The Black Dahlia **


Josh Hartnet and Hilary Swank in "The Black Dahlia"

De Palma is a fantastic director, and here shows flashes of his brilliance, but the problem is that he has turned a real life murder in to a pulp noir thriller.  This movie would have been right at home in the 1950’s.  The performances are all just a tad over the top.  The characters emotions are heightened by the non-stop soundtrack.  It is a lot different then I was expecting. 

Now it is not that I detest these types of movies, its just that the elaborate sets and lavish costumes are wasted on a plot that tries to incorporate way too many side stories.  Each sub-plot does not add up to a  whole in the end.  It is like watching ten writers each come up with a different idea each, then try to put it all in to one story.  The result is pretty much a mess.  In the end, I found no closure.  I felt under whelmed by the conclusion.  Its like they tried to condense the “Lord of the Rings” movies in to one film.

The story revolves around the real life murder of Elizabeth Short.  She was a young aspiring actress until her body was found in two pieces.  Her jaw was cut almost down to her ears. 

This launches an investigation, headed up by Dwight “Bucky” Bleichert (Josh Hartnett), and Leland “Lee” Blanchard (Aaron Eckhart). The two form an unhealthy relationship, including Lee’s girlfriend played by Scarlett Johansson.  They kind of form a family unit, giving us scenes where they have dinner together that caused a creepy, uneasy feeling in the pit of my stomach.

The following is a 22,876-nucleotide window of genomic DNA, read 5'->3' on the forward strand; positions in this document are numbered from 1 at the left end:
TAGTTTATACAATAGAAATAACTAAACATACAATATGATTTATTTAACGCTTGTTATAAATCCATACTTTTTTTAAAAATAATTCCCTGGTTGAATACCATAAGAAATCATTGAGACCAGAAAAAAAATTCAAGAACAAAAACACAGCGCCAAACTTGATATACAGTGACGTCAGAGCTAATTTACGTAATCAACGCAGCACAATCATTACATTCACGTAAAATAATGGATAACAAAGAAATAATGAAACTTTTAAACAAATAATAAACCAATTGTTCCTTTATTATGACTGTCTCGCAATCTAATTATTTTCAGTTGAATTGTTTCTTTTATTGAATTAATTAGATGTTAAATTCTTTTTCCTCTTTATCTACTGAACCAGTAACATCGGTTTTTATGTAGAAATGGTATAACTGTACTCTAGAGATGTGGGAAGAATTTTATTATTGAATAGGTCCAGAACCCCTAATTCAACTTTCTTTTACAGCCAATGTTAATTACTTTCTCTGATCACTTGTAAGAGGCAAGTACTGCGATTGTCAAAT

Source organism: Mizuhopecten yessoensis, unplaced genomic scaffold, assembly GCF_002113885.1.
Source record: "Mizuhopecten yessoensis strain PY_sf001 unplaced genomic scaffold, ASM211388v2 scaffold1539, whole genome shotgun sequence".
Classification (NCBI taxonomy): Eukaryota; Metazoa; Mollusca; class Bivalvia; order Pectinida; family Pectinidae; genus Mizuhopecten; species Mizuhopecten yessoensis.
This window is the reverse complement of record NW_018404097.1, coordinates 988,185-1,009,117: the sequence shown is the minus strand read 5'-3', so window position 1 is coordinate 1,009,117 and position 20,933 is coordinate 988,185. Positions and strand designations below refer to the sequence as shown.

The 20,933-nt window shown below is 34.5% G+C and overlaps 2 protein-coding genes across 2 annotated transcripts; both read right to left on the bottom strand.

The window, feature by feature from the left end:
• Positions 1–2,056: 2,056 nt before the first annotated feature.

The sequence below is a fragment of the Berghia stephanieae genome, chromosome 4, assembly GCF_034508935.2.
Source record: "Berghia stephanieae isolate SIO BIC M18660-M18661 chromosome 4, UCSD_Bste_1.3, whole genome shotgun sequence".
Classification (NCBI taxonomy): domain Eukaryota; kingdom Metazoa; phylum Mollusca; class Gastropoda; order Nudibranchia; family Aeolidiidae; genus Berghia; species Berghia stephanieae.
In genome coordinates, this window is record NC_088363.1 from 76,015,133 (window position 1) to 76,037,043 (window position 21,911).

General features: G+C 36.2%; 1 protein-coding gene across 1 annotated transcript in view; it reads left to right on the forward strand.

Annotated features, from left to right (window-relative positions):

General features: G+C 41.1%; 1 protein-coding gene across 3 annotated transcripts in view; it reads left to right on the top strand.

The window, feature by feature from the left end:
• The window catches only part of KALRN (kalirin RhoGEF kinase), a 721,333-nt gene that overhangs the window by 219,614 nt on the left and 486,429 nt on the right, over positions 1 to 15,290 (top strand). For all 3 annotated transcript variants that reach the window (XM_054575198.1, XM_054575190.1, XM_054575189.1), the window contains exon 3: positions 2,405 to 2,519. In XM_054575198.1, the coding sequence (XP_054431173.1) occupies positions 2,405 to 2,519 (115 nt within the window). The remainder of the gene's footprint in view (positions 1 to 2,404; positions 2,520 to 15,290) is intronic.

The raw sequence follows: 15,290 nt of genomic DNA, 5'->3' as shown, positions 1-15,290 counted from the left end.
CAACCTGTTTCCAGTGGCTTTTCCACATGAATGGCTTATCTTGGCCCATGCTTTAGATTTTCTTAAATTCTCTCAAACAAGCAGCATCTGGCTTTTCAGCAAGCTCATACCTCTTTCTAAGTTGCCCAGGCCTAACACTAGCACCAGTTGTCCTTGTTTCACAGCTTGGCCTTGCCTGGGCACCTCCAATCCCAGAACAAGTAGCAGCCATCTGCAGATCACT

Both of the men become obsessed with the case, each for personal reasons.  I won’t even touch on the plot more because it could honestly become this entire review.  What I will say is that it leads these men in to a labyrinth situation that most viewers will not be able to figure out. 

Perhaps this material is not really suited to someone like De Palma.  Perhaps a Sean Penn or David Fincher would be better suited to this.  At least they would have made a movie that was actually about the Black Dahlia.  De Palma movies seem to exist in fantasy worlds.  Where style and story meet head on.  There is a sense that the stories he tries to tell could not exist in the real world.  So to direct a movie based on real-life events seems like a contradiction.


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